losing their feed reserves.
Fire regimes and landscape management
Traditional Aboriginal burning
Fire management on Aboriginal land today can
involve a mix of traditional knowledge and recent technology
Indigenous people have traditionally used fire for a variety of
reasons—ease of travel, communication, ‘cleaning’
country, hunting and to maintain food sources. In Kakadu, for
example, they started burning very late in the wet season (March)
as soon as the country began to dry out, and continued for
9–10 months until the monsoon arrived. There was a peak of
activity in June–July, but relatively little in August–
Current fire regimes on Aboriginal lands may not reflect past
traditional practices because people are no longer dispersed
through the country, and because traditional knowledge may not have
been passed on to the current generation. Fires arising from
Aboriginal lands today can cause conflict with neighbouring
landholders if their land management goals are different.
It is important to continue learning about traditional
indigenous fire regimes. Today, fire agencies endeavour to employ
traditional burning practices, where possible, as a means of
establishing a diverse set of fire regimes across the savanna
Early dry season burning
Early dry season burning is often prescribed in all land tenures
in the savannas, primarily to reduce fuel. The early dry season
burn results in a mixture of burnt and unburnt country and the risk
of extensive, intense fire in the later part of the dry season is
reduced. Early dry season fire can also be used to stimulate
‘green pick’ in pastoral country.
Late dry season fires
Intense late dry season fires can be useful in
controlling invasive woody plants
Most of the area burnt in northern Australia results from late
dry season fires—wildfires rather than planned and controlled
operations. Most late dry season fires are undesirable as they are
difficult to suppress, consume vast tracts of country, and can be
detrimental to plant and animal life. However, intense, late dry
season fires do have some uses. They can be used to kill or reduce
the amount of woody sucker or shrub growth that may have
accumulated in unburnt or heavily grazed savanna country. They can
be used in integrated programs to control exotic woody weeds such
as rubber vine ( Cryptostegia grandiflora ) in
Wet season burning
The opportunity for a burn during the wet season depends on the
chance of a dry break during the monsoon. For wet season burning, a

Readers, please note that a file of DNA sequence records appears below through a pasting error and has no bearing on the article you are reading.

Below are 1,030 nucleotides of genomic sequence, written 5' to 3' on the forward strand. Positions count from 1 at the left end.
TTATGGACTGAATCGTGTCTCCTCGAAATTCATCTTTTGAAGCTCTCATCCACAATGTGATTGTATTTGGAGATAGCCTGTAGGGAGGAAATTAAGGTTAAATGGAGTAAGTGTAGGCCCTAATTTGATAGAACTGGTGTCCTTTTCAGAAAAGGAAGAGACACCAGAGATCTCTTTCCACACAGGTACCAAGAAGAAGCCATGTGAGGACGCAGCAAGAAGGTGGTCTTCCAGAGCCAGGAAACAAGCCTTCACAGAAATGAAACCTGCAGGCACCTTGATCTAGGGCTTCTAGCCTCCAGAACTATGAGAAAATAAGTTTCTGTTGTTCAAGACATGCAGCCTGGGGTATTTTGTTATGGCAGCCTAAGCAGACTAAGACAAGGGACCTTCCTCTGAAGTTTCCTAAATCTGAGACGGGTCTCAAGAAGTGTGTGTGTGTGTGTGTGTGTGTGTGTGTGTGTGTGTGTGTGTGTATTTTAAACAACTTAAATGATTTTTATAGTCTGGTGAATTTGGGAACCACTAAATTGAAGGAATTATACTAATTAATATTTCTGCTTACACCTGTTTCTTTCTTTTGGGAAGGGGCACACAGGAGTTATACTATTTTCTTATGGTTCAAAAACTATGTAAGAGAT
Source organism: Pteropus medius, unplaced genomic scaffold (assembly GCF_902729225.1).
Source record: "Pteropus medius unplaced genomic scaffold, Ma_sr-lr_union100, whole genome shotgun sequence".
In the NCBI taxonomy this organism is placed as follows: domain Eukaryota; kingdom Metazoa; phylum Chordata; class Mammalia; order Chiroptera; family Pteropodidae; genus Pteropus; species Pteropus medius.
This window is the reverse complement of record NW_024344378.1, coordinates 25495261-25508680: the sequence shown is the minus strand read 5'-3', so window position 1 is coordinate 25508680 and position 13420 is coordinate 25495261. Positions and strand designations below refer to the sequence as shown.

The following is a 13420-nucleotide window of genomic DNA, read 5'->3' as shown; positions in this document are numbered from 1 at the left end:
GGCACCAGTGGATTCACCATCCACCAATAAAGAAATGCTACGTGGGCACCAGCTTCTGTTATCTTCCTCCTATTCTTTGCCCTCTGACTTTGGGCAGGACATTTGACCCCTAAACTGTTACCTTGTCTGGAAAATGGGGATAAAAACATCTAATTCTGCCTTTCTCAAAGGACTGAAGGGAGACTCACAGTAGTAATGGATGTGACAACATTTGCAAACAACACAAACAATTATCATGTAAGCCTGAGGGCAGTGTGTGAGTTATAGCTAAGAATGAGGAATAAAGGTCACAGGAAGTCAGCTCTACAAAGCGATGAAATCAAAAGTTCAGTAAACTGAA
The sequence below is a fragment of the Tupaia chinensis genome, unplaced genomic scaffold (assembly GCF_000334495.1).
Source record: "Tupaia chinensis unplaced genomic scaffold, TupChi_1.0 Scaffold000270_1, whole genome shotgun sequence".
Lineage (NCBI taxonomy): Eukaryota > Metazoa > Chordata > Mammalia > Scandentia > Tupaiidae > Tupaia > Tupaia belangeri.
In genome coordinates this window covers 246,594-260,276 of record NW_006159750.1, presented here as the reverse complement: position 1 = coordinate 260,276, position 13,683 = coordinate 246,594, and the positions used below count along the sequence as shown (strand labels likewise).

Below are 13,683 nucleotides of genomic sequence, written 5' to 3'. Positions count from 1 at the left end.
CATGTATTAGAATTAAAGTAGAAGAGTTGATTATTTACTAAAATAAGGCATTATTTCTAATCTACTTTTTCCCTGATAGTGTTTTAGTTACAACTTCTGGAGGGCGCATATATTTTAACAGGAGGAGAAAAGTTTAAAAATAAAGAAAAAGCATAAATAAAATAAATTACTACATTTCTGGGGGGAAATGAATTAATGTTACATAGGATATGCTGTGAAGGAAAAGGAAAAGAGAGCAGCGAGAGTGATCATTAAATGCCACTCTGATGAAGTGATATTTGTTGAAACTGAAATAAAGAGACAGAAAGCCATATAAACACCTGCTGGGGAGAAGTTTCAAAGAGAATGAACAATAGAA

body of cured grass and fuel needs to be retained through the dry
season and then lit during the wet season after a couple of days
without rain. Burning soon after the first storms, or when storms
are imminent, removes old rank grass just before the new growth of
the next season and so improves the quality of fodder for livestock
or native fauna.
An increasingly important use of wet season burning in the Top
End of the NT is to manage stands of annual sorghum. If annual
sorghum is burnt after germination but before seed set, it can be
eliminated locally because it does not have a persistent seed bank.
This can reduce fuel loads in country with sorghum by 50%. However,
the effectiveness of wet season burning depends very much on
timing. If too early in the wet season, before about 100 mm of rain
has fallen, there may be ungerminated seed left in the soil. If too
late, e.g. after the monsoon has set in, fire may not spread.
Early wet season fire or ‘storm burns’ can also be
used to control the density of Melaleuca shoots in the
grassy wetland country on Cape York and to manipulate the
composition of the grasses in the grasslands. This is an important
tool in the management of habitats for species such as the
Fire regimes—past, present and future
There has been considerable change to the fire regimes in the
savannas over evolutionary, prehistoric, historic and contemporary
Fires undoubtedly became more frequent as the climate began to
dry out during the Tertiary period over 20 million years ago.
Before Aboriginal people arrived in the savannas, fires probably
started at the very end of the dry season when there was dry fuel
and the early storms produced lightning.
Aboriginal people modified the timing of fire by burning earlier
in the dry season. Now, much of northern Australia, particularly
the wetter parts, is dominated by a regime of frequent, extensive
fires in the late dry season (see map at top of page). These
extensive, late dry season fires appear to be more common now than
before European settlement in northern Australia. This regime of
frequent, intense, extensive fires is cause for concern in
virtually all savannas.
In much of the semi-arid country, the dominant land use is
pastoralism for which reserves of grass need to be protected from
fire. Fires have been actively suppressed, which has probably
resulted in a decrease in fire frequency and extent.
A change in fire regimes brings with it a change in impacts of
fire on the landscape. We therefore need to know the ways in which
various regimes impact upon the plants and animals of the savannas,
and how we can manipulate fire regimes so that desired impacts are
maximised and undesirable ones are minimised.